• Certain organisms of the GFC are predators to certain animals of DFC. As a result, the food chains become interconnected.
    eg. earthworms which are detrivores are eaten by small birds (DFC) which become prey to vultures/kites or even cats of the GFC.
  • Organisms like cockroaches and cows, which are omnivores play an important role in the interconnections of the food chain constitute a food web.

2nd PUC Biology Ecosystem Three Marks Questions

Question 1.
Describe the factors that control decomposition?
Decomposition is controlled by
(i) Chemical composition of detritus

  • Decomposition is faster when detritus is rich in nitrogen and water-soluble substances like sugars.
  • Decomposition is slow when detritus is rich in lignin and chitin.

(ii) Temperature and soil moisture, through their effects on the activities of microbes.

  • Warm and moist environment favour decomposition.
  • Low temperature and absence/reduced moisture levels inhibit decomposition.

(iii) Oxygen

  • Decomposition is an oxygen-consuming process
  • Anaerobic condition inhibits decomposition.

Question 2.
Represent schematically the decomposition cycle in a terrestrial ecosystem
2nd PUC Biology Question Bank Chapter 14 Ecosystem 14

Question 3.
What is humus? Mention its properties.
Humus is a dark coloured, amorphous substance produced by the process of humification during the decomposition of detritus.
Properties of humus:

  • It is highly resistant to microbial action and undergoes decomposition at an extremely slow rate.
  • Being colloidal in nature, it serves as a reservoir of nutrients.
  • It improves the water holding capacity of the soil.
  • Further decomposition of it provides inorganic nutrients to the plants.

Question 4.
A given species may occupy more than one trophic level in the same ecosystem at the same time. Explain with an example (2008)
A snake eating a mouse in a field/lawn occupies the third trophic level in the food chain.
Plants → Mice → Snake
When the snake eats a frog in the same field, it occupies the 4th trophic level in a food chain it is because the frog feeds on some of the insects which depend on the plants.
Plants → Insects → Frog → Snake
Thus in the same ecosystem, one animal (snake) occupies more than one trophic level at the same time as it cannot satisfy its food need from one trophic level.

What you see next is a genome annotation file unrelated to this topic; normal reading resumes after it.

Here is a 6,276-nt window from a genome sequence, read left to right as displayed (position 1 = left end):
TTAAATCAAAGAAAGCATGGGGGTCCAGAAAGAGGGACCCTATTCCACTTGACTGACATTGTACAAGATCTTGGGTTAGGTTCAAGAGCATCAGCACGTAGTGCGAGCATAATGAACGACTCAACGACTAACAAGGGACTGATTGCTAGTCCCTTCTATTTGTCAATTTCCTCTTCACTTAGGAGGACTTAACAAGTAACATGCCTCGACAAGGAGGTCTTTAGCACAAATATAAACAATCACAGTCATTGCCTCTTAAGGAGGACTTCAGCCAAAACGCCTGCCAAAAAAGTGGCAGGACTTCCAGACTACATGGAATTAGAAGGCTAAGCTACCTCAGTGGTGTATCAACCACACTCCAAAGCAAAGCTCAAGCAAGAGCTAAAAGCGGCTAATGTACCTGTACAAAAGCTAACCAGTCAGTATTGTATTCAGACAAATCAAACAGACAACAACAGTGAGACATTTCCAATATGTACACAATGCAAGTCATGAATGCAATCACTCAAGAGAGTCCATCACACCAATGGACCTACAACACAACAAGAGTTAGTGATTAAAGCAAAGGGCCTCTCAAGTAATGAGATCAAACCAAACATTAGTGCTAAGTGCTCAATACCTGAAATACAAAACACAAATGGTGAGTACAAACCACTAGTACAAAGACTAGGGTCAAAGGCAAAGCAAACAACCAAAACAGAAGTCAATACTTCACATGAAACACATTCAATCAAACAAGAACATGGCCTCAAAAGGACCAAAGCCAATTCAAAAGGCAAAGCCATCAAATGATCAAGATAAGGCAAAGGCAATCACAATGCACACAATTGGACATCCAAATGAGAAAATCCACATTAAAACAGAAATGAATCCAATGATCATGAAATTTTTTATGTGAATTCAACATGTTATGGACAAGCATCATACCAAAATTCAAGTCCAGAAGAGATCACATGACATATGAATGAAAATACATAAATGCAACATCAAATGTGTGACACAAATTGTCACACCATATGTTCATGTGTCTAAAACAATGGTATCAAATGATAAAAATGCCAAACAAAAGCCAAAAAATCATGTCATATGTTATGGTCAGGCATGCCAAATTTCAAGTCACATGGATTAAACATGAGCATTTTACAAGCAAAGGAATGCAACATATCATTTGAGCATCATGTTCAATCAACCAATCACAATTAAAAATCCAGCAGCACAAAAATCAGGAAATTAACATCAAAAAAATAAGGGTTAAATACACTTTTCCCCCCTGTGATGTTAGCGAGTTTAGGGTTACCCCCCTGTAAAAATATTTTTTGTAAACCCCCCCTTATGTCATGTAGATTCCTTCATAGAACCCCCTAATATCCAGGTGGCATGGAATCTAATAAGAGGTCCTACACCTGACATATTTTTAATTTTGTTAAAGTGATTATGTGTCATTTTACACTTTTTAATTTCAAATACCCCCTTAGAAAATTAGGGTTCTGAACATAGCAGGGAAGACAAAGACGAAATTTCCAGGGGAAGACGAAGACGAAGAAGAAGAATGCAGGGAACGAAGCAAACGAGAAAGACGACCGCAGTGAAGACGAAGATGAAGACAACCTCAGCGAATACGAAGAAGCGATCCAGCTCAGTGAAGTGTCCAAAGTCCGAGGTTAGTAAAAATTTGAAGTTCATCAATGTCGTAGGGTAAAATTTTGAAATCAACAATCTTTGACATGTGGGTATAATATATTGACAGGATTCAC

2nd PUC Biology Ecosystem Five Marks Question

Question 1.
(a) Mention 2 human activities that affect the carbon cycle
(b) What are the different ways in which CO2 is added to the atmosphere?
(c) How does the chemical nature of detritus determine the rate of decomposition.
(a) The major human activities that influence the carbon cycle are

  • Burning of fossil fuels.
  • Deforestation

(b) CO2 is added to the atmosphere in the following ways:

  • Burning of fossil fuels
  • Volcanic activity
  • Forest fire
  • Respiratory activities


  • If the detritus is rich in lignin and chitin the decomposition is slow.
  • If the detritus rich in nitrogen and water-soluble substances like sugars, decomposition is faster.

Question 2.
Explain the different steps in the process of decomposition.

  • Fragmentation:- It is the process of breaking the detritus into smaller particles by detrivores like earthworms.
  • Leaching:- It is the process in which water-soluble inorganic substances rundown into soil horizon and get precipitated as salts.
  • Catabolism:- The enzymatic conversion of the detritus into simple organic compounds and then into inorganic compounds is called catabolism. The enzymes are secreted by the decomposers like bacteria and fungi.
  • Humification:- Humification during decomposition leads to the accumulation of a dark coloured amorphous substance called, humus.
  • Mineralization:- It is the process in which the humus is degraded by certain microorganisms and the inorganic nutrients are released.

KSEEB Solutions

Question 3.
Describe the pond as an ecosystem.

  • A pond is a fairly self-sustainable unit that shows even complex interactions of an aquatic ecosystem.
  • It is a shallow water body in which all the major/basic components of an ecosystem are well exhibited.

The abiotic components include

  • Water with all the dissolved inorganic and organic substances.
  • The rich soil deposits at the bottom.
  • The solar input.
  • The cycle of day length and temperature
  • Other elematic factors.

The biotic components include.

  • The producers or autotrophic components include phytoplankton, some algae, floating, submerged, and marginal plants.
  • The consumers represented by zooplanktons free-swimming animals, bottom-dwelling animals, etc.

Question 4.
Show schematically the energy flow through different trophic levels of an ecosystem.
2nd PUC Biology Question Bank Chapter 14 Ecosystem 15